Stephen: Unfortunately, the city is very slow on getting projects done. I would focus on speeding up these projects and better communication to residents. We need to fix our permit process and focus on finishing projects on time.
Sabrina: Residents want to see this project come to fruition because it will beautify the area and ease pedestrian use. As someone who believes we need to ease the access points between our City, I am fully in favor of this coming to life. If funding remains a barrier to get this projection done, I will work with the Administration and my colleagues to explore funding commitments in our budget to get it done. I am looking forward to seeing the Bay Walk completely finished and I will work with residents to ensure all concerns are addressed.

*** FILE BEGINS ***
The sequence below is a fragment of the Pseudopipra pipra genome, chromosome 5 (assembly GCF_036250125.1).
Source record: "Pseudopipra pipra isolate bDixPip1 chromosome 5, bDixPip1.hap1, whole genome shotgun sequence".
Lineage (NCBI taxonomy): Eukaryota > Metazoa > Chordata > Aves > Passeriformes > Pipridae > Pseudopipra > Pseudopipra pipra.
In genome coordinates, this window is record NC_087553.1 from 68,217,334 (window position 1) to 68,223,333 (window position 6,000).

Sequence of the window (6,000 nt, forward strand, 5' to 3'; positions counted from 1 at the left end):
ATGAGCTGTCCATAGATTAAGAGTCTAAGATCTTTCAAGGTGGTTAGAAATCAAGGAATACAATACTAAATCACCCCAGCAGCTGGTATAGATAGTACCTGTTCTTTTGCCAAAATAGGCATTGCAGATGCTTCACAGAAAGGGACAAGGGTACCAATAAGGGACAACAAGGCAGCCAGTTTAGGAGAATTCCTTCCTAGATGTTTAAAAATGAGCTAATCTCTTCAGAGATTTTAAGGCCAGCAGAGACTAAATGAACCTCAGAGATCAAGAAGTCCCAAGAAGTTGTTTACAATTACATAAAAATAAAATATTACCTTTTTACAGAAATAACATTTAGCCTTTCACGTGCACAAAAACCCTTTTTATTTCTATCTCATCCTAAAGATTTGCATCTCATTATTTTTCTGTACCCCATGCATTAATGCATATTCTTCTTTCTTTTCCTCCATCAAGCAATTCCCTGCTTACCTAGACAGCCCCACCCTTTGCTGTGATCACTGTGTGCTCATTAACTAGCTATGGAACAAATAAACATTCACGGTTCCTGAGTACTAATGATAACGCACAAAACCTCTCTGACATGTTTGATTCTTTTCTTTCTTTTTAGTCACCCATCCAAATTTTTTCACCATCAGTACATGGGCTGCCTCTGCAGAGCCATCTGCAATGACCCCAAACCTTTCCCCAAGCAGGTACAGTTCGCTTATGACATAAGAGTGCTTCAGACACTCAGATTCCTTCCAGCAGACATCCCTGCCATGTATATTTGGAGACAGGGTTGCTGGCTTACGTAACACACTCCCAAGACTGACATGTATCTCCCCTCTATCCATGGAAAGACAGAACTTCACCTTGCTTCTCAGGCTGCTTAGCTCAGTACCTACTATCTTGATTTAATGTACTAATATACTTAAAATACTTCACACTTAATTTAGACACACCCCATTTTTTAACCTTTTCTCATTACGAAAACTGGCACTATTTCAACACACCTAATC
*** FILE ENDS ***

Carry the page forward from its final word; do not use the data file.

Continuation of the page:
Laura: I would help lead the charge to complete this project. My late partner, Commissioner Mark Samuelian, was passionate about the Bay Walk and would walk on the open segments almost daily (I would sometimes join him.) I will work hard to ensure this project gets completed. I believe the biggest obstacle may be existing buildings not being completely on board, and I would advocate and any government incentives allowed to any of those buildings.
Mitch: Associations and private developers have made past promises that must be kept. We should have a continuous uninterrupted baywalk and we have been expecting it for nearly 20 years.
West Avenue Neighborhood is undergoing a Phase II street raising project from 8th Street to 17th Street. While residents are in favor of this project, we have concerns on achieving a street scape with outstanding landscaping and shade trees. What commitment will you make to our residents to ensure the end result of this project by the city & contractor addresses our concerns and exceeds expectations?
Stephen: My commitment is better communication to residents, fix the flawed permit process, and stick to timelines. I would also like to see the City help condominiums with expenses due to the road raising, our residents have had enough special assessments.